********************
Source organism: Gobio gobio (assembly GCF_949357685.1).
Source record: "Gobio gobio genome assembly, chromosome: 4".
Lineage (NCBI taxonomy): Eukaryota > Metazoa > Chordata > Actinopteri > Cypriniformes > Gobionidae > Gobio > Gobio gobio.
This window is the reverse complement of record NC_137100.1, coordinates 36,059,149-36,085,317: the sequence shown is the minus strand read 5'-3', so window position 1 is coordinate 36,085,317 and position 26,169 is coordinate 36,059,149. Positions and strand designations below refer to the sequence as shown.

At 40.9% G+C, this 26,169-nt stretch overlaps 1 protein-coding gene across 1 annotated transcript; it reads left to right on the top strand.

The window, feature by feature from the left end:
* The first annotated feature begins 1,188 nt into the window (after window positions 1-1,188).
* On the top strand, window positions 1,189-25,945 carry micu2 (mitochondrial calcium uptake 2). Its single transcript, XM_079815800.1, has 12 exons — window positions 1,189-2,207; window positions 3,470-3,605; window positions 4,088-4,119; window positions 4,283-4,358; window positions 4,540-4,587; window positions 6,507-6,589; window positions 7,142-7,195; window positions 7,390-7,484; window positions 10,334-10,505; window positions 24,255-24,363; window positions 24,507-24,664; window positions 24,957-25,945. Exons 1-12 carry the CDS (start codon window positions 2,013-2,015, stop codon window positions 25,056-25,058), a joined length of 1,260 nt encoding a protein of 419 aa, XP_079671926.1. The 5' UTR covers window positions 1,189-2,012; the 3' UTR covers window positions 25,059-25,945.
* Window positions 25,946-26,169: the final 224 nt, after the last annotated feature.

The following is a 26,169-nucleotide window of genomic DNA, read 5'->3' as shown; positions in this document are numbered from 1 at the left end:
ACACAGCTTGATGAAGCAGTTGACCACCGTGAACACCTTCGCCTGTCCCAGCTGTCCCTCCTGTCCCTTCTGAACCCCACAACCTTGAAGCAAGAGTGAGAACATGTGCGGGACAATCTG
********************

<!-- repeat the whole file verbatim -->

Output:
Source organism: Gobio gobio (assembly GCF_949357685.1).
Source record: "Gobio gobio genome assembly, chromosome: 4".
Lineage (NCBI taxonomy): Eukaryota > Metazoa > Chordata > Actinopteri > Cypriniformes > Gobionidae > Gobio > Gobio gobio.
This window is the reverse complement of record NC_137100.1, coordinates 36,059,149-36,085,317: the sequence shown is the minus strand read 5'-3', so window position 1 is coordinate 36,085,317 and position 26,169 is coordinate 36,059,149. Positions and strand designations below refer to the sequence as shown.

At 40.9% G+C, this 26,169-nt stretch overlaps 1 protein-coding gene across 1 annotated transcript; it reads left to right on the top strand.

The window, feature by feature from the left end:
* The first annotated feature begins 1,188 nt into the window (after window positions 1-1,188).
* On the top strand, window positions 1,189-25,945 carry micu2 (mitochondrial calcium uptake 2). Its single transcript, XM_079815800.1, has 12 exons — window positions 1,189-2,207; window positions 3,470-3,605; window positions 4,088-4,119; window positions 4,283-4,358; window positions 4,540-4,587; window positions 6,507-6,589; window positions 7,142-7,195; window positions 7,390-7,484; window positions 10,334-10,505; window positions 24,255-24,363; window positions 24,507-24,664; window positions 24,957-25,945. Exons 1-12 carry the CDS (start codon window positions 2,013-2,015, stop codon window positions 25,056-25,058), a joined length of 1,260 nt encoding a protein of 419 aa, XP_079671926.1. The 5' UTR covers window positions 1,189-2,012; the 3' UTR covers window positions 25,059-25,945.
* Window positions 25,946-26,169: the final 224 nt, after the last annotated feature.

The following is a 26,169-nucleotide window of genomic DNA, read 5'->3' as shown; positions in this document are numbered from 1 at the left end:
ACACAGCTTGATGAAGCAGTTGACCACCGTGAACACCTTCGCCTGTCCCAGCTGTCCCTCCTGTCCCTTCTGAACCCCACAACCTTGAAGCAAGAGTGAGAACATGTGCGGGACAATCTG